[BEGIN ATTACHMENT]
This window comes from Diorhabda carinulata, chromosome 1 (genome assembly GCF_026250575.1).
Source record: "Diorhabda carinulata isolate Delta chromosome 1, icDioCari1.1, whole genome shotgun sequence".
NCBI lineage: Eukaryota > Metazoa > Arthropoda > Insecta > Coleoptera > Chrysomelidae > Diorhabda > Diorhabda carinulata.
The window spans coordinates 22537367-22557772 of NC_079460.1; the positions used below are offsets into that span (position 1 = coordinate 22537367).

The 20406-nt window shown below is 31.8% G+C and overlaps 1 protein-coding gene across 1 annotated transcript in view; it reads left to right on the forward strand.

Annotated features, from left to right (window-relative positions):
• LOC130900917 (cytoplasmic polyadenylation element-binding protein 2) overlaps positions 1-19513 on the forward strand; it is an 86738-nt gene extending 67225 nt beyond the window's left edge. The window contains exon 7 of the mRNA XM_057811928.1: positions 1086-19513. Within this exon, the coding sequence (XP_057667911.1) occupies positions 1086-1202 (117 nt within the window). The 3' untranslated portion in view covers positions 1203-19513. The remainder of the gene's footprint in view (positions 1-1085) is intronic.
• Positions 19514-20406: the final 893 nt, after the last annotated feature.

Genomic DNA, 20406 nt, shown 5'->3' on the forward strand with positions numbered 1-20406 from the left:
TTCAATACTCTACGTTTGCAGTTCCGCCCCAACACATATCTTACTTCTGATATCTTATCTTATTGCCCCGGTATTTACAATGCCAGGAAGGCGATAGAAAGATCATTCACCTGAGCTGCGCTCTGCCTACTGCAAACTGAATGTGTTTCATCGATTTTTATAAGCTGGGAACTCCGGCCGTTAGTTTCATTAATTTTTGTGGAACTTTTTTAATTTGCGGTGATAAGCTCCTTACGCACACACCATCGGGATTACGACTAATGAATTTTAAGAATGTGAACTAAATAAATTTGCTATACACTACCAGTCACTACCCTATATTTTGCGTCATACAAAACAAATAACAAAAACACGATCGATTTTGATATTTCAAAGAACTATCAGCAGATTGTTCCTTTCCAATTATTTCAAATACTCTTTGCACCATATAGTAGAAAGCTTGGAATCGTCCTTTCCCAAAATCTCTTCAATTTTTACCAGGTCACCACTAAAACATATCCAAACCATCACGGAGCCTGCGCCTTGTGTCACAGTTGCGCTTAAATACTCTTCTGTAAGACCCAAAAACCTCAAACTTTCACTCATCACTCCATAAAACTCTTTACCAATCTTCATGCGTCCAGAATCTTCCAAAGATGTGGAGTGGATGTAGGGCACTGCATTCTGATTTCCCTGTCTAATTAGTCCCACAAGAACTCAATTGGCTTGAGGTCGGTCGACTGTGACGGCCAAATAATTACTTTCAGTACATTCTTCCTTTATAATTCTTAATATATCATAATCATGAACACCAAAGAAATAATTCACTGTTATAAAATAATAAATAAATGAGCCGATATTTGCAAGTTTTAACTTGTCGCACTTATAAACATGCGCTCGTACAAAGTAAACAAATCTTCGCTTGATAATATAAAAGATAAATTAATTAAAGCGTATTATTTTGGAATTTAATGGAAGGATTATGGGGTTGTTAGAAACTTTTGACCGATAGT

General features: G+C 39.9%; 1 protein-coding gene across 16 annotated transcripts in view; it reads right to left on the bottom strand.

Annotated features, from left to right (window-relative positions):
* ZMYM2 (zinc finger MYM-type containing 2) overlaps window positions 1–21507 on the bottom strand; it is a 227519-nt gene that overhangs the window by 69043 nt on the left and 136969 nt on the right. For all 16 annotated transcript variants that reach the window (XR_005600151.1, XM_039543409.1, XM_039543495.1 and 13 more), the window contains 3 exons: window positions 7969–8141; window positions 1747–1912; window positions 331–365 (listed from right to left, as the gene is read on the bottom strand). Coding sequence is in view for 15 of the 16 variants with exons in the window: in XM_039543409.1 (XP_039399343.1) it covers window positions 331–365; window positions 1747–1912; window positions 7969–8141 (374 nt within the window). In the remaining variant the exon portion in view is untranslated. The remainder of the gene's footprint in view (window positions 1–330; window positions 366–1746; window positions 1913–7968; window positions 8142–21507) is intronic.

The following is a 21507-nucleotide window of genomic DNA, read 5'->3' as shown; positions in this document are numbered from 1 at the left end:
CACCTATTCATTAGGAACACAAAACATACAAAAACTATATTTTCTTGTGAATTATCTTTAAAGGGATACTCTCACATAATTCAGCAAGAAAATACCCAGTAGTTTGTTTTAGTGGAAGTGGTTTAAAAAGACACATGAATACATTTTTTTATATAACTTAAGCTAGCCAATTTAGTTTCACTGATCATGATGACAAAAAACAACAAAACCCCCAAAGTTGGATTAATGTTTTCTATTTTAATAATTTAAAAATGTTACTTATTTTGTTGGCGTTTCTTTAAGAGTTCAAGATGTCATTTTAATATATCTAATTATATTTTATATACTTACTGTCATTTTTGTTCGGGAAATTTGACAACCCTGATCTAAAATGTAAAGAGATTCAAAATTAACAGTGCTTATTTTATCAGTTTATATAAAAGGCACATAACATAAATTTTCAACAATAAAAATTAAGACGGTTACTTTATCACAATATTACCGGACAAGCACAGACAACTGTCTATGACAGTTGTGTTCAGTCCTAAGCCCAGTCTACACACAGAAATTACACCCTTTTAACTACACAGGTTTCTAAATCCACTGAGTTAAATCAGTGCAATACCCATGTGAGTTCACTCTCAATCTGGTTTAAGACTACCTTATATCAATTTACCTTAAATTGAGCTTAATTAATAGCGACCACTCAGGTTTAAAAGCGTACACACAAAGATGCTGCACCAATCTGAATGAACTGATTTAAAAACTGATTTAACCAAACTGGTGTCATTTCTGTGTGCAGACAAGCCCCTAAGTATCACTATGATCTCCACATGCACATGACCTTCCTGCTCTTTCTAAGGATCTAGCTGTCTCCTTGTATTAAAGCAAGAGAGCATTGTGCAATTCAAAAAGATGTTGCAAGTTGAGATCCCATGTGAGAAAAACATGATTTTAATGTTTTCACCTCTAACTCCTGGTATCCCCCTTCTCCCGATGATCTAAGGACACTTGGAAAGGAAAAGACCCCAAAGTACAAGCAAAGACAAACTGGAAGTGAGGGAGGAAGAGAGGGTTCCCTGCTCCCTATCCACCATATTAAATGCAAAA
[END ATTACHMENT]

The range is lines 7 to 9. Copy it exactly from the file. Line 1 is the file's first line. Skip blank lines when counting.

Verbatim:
• LOC130900917 (cytoplasmic polyadenylation element-binding protein 2) overlaps positions 1-19513 on the forward strand; it is an 86738-nt gene extending 67225 nt beyond the window's left edge. The window contains exon 7 of the mRNA XM_057811928.1: positions 1086-19513. Within this exon, the coding sequence (XP_057667911.1) occupies positions 1086-1202 (117 nt within the window). The 3' untranslated portion in view covers positions 1203-19513. The remainder of the gene's footprint in view (positions 1-1085) is intronic.
• Positions 19514-20406: the final 893 nt, after the last annotated feature.

Genomic DNA, 20406 nt, shown 5'->3' on the forward strand with positions numbered 1-20406 from the left: